Laurel Mack’s life stopped in many ways the day her 15-year-old daughter, Ellie, left the house to study at the library and never returned. She drifted away from her other two children, Hanna and Jake, and eventually she and her husband, Paul, divorced. Ten years later, Ellie’s remains and her backpack are found, though the police are unable to determine the reasons for her disappearance and death. After Ellie’s funeral, Laurel begins a relationship with Floyd, a man she meets in a cafe. She's disarmed by Floyd’s charm, but when she meets his young daughter, Poppy, Laurel is startled by her resemblance to Ellie. As the novel progresses, Laurel becomes increasingly determined to learn what happened to Ellie, especially after discovering an odd connection between Poppy’s mother and her daughter even as her relationship with Floyd is becoming more serious. Jewell’s (I Found You, 2017, etc.) latest thriller moves at a brisk pace even as she plays with narrative structure: The book is split into three sections, including a first one which alternates chapters between the time of Ellie’s disappearance and the present and a second section that begins as Laurel and Floyd meet. Both of these sections primarily focus on Laurel. In the third section, Jewell alternates narrators and moments in time: The narrator switches to alternating first-person points of view (told by Poppy’s mother and Floyd) interspersed with third-person narration of Ellie’s experiences and Laurel’s discoveries in the present. All of these devices serve to build palpable tension, but the structure also contributes to how deeply disturbing the story becomes. At times, the characters and the emotional core of the events are almost obscured by such quick maneuvering through the weighty plot.

Dark and unsettling, this novel’s end arrives abruptly even as readers are still moving at a breakneck speed.

Pub Date: April 24, 2018

ISBN: 978-1-5011-5464-5

Page Count: 368

Publisher: Atria

Review Posted Online: Feb. 6, 2018

Kirkus Reviews Issue: Feb. 15, 2018

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Heartfelt and funny, this enemies-to-lovers romance shows that the best things in life are all-inclusive and nontransferable...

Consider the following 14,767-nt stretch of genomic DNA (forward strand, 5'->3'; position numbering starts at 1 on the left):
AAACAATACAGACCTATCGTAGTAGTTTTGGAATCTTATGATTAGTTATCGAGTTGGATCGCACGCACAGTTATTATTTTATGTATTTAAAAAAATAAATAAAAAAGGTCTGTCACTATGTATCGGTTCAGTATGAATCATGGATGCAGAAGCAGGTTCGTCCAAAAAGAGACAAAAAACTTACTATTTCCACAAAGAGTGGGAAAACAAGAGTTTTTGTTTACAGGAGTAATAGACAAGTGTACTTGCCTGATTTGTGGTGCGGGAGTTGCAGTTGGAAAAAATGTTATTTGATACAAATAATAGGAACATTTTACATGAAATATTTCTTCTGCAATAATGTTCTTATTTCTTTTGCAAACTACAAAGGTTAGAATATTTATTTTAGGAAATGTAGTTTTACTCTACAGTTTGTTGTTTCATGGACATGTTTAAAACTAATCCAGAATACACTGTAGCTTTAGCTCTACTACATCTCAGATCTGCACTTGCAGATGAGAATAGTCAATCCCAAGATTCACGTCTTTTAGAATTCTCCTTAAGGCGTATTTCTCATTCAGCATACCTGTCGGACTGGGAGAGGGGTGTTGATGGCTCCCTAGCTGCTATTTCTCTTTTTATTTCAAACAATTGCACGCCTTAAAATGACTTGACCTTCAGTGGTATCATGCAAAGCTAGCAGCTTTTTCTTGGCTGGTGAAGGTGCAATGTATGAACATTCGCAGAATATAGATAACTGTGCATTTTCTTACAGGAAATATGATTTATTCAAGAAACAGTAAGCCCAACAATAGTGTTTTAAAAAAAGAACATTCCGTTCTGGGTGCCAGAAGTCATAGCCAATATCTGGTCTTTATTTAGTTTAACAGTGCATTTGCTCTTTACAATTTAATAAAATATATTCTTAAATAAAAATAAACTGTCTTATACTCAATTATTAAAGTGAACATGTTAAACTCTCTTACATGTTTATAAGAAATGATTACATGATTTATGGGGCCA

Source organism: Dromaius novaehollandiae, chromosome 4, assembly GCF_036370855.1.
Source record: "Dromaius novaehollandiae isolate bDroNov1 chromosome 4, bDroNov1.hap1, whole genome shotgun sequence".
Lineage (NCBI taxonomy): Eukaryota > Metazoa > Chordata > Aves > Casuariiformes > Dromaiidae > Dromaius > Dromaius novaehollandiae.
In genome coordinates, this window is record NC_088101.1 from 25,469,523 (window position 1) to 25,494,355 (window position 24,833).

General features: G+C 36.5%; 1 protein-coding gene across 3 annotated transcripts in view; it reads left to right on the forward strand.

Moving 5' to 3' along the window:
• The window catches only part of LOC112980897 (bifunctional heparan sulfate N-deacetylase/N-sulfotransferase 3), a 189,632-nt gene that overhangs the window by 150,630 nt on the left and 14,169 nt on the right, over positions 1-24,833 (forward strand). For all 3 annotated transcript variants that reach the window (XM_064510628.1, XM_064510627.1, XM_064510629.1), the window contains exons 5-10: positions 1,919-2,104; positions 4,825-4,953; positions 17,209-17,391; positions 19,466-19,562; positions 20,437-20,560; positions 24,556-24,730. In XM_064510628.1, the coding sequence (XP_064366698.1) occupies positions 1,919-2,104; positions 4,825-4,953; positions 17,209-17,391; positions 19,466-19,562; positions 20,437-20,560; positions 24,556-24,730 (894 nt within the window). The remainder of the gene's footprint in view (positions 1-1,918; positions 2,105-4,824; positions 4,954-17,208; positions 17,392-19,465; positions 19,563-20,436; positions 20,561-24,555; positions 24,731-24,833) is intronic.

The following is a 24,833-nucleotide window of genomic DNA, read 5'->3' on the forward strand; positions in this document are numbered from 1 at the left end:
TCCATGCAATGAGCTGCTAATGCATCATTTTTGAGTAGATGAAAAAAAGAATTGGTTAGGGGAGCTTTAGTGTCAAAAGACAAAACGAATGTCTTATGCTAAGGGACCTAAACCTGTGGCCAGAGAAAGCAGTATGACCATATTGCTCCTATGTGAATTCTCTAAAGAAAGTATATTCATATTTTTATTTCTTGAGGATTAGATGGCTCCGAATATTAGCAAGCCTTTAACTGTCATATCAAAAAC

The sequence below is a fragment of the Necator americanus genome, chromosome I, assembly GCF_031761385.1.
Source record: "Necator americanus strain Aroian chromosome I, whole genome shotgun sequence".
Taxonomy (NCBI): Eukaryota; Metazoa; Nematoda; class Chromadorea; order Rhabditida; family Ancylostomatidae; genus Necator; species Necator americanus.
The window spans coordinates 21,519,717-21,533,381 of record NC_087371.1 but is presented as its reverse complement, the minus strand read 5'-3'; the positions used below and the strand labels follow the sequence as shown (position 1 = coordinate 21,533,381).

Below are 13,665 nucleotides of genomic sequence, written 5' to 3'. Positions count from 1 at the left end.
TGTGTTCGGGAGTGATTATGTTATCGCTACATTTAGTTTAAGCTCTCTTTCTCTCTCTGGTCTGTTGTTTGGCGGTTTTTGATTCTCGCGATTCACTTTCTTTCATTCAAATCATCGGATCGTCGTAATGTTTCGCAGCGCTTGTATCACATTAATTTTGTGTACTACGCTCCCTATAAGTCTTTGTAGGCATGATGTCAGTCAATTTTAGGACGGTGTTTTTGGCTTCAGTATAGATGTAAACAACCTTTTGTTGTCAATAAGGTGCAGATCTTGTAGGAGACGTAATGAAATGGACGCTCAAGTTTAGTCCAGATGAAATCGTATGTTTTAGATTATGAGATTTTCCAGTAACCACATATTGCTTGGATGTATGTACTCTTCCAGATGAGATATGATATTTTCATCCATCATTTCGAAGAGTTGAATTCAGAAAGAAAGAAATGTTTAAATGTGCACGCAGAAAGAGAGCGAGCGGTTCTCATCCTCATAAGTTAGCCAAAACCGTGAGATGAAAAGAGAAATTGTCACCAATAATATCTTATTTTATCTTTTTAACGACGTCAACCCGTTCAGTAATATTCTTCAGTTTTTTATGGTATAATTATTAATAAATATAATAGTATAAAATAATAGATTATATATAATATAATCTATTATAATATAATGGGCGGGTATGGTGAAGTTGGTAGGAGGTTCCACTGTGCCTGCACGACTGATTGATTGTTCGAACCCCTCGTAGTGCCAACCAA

An unlucky woman finally gets lucky in love on an all-expenses-paid trip to Hawaii.

From getting her hand stuck in a claw machine at age 6 to losing her job, Olive Torres has never felt that luck was on her side. But her fortune changes when she scores a free vacation after her identical twin sister and new brother-in-law get food poisoning at their wedding buffet and are too sick to go on their honeymoon. The only catch is that she’ll have to share the honeymoon suite with her least favorite person—Ethan Thomas, the brother of the groom. To make matters worse, Olive’s new boss and Ethan’s ex-girlfriend show up in Hawaii, forcing them both to pretend to be newlyweds so they don’t blow their cover, as their all-inclusive vacation package is nontransferable and in her sister’s name. Plus, Ethan really wants to save face in front of his ex. The story is told almost exclusively from Olive’s point of view, filtering all communication through her cynical lens until Ethan can win her over (and finally have his say in the epilogue). To get to the happily-ever-after, Ethan doesn’t have to prove to Olive that he can be a better man, only that he was never the jerk she thought he was—for instance, when she thought he was judging her for eating cheese curds, maybe he was actually thinking of asking her out. Blending witty banter with healthy adult communication, the fake newlyweds have real chemistry as they talk it out over snorkeling trips, couples massages, and a few too many tropical drinks to get to the truth—that they’re crazy about each other.

Heartfelt and funny, this enemies-to-lovers romance shows that the best things in life are all-inclusive and nontransferable as well as free.

Pub Date: May 14, 2019

ISBN: 978-1-5011-2803-5

Page Count: 416

Publisher: Gallery Books/Simon & Schuster

Review Posted Online: March 3, 2019

Kirkus Reviews Issue: March 15, 2019